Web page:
What you need to know about the new mammogram recommendations

View of patient from rear as technician performs mammogram

Mammograms should begin at age 40 for women at average risk of breast cancer, according to a new federal panel's recommendation.

Women with an average risk for breast cancer should have a mammogram every two years starting at age 40 rather than age 50, according to a new draft recommendation from the U.S. Preventative Services Task Force.

University of Chicago Medicine’s breast cancer experts strongly support the recommendation to start mammograms at age 40, which they’ve done for many years. They also believe people as young as 25 should have a breast cancer risk assessment with their obstetrician-gynecologist (OB-GYN) or primary care doctor. That way they can determine if they’re at high risk for the disease, and if so, can be screened sooner than age 40.

“It’s heartbreaking when a patient comes in at age 45 with a cancer that now requires intensive therapy, where maybe, if we knew about it sooner, it may not have been necessary,” said UChicago Medicine breast surgeon Sarah P. Shubeck, MD, MS.

Some specialists worry that the task force’s one-size-fits-all approach could lead to unnecessary breast MRIs, biopsies and patient anxiety. However, UChicago Medicine breast cancer experts say the benefits of early detection far outweigh the risks, and will save lives and reduce the need for intensive cancer treatments.

U.S. women have a 13% chance of developing breast cancer, Olufunmilayo I. Olopade, MD, and radiologist Kirti Kulkarni, MD, to explain this new recommendation and share key takeaways.

Why do I need a mammogram at age 40?

Shubeck: The recommendation is for patients who say, “I don’t know anything about breast cancer. How do I take care of myself?” This is how they can take control of their health. Breast cancer is incredibly common and we want to be proactive. You don’t have to have a family history to be affected. This should evoke a feeling of empowerment rather than fear. Knowledge is power.

Olopade: Every decision we make in healthcare is nuanced, but we know there’s an epidemic of women getting breast cancer between the ages of 40-49. What’s causing that epidemic? We are trying to find out. The most important thing we can do is practice evidence-based medicine. The data suggests that as you get older, you may get breast cancer. So the recommendation to have a mammogram at age 40 is a step in the right direction. Everyone should talk to their OB-GYN or primary care doctor in their 20s or 30s, so by the time they’re 40, they know if they’re at average or high risk for breast cancer.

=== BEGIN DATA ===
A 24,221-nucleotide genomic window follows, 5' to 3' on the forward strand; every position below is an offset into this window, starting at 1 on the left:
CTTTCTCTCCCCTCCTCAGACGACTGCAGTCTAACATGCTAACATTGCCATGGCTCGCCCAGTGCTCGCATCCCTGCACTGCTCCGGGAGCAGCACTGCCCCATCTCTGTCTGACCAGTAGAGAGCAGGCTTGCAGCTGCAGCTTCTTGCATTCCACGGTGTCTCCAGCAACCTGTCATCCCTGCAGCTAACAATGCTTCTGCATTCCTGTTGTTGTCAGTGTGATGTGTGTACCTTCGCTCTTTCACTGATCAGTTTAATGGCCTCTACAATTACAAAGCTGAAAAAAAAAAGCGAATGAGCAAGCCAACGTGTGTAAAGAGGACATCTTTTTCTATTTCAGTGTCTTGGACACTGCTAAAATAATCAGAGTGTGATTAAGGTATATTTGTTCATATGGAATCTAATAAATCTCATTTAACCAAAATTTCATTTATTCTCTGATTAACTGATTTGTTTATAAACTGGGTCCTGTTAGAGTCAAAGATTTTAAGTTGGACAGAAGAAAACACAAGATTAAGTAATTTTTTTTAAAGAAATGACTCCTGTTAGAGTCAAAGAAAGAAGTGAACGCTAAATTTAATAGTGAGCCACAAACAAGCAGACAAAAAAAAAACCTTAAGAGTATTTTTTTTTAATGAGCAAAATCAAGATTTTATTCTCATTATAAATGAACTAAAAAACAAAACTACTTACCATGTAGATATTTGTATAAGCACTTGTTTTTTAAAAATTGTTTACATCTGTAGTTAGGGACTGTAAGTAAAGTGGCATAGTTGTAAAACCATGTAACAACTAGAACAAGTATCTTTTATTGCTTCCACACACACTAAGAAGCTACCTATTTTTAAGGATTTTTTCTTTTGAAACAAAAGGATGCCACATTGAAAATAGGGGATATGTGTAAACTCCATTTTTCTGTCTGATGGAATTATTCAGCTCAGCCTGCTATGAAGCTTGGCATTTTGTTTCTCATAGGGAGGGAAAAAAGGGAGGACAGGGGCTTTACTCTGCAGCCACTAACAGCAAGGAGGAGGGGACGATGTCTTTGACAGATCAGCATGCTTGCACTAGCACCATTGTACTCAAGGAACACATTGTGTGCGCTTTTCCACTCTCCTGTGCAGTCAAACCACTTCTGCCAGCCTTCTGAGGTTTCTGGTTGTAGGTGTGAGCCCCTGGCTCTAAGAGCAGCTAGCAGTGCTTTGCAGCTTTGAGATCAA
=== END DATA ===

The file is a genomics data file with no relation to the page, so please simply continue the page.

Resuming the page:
Kulkarni: We see so many young patients with breast cancer. Ages 40 to 50 is where we see more aggressive cancers. If the patient is high-risk, a mammogram may not be enough. They may need a breast MRI. But for an average-risk woman, 40 is definitely the right time to start screening.

Who is at high risk for breast cancer?

Olopade: Risk factors differ by race and ethnicity, but Black women and Ashkenazi Jews are at high risk. So is anyone with a family history of the disease, who carries a genetic mutation such as BRCA or p53, or who has already had multiple breast biopsies.

How do I know if I have dense breasts?

Shubeck: You can't know if you have dense breasts if you’ve never had a mammogram. If you have dense breasts — which means your breasts have more glandular and fibrous tissue than fatty tissue — it is harder for radiologists to see cancer on a mammogram. That means a mammogram will be insufficient to capture and characterize what’s going on in the breast. We do a lot of supplementary imaging here at the UChicago Medicine Comprehensive Cancer Center. It’s effective because we find the cancer at a point when it’s easier to intervene.

Kulkarni: Of the screening mammograms we do, 40% are for women with dense breasts. That’s a high number. It’s a challenge for us mammographers because dense breast tissue can hide a small cancer. We have the best tools out there — 3D mammography, whole breast ultrasound and an ultrafast abbreviated breast MRI. These tests don’t replace mammograms, but they detect small invasive cancers that are difficult to see on a mammogram. There are ongoing studies (such as the WISDOM study) to personalize the best screening test and the frequency you need. That is the future.

Olopade: For most young women with dense breasts, the probability that we’ll find cancer is very low. It’s easier to see cancer on a mammogram for a 50-year-old woman who has more fatty breast tissue than a young woman with dense breasts. That’s why we don’t want to give every woman under the age of 40 a mammogram and why there are debates about mammograms.

Do I need a breast MRI?

Olopade: If you know you're at high risk at age 30, or if you have dense breasts, you should be getting a breast MRI. We are starting a national study on breast MRIs for certain women in that age group. We now have laws saying if you have dense breasts, you need to be notified after your mammogram so you can opt for additional testing.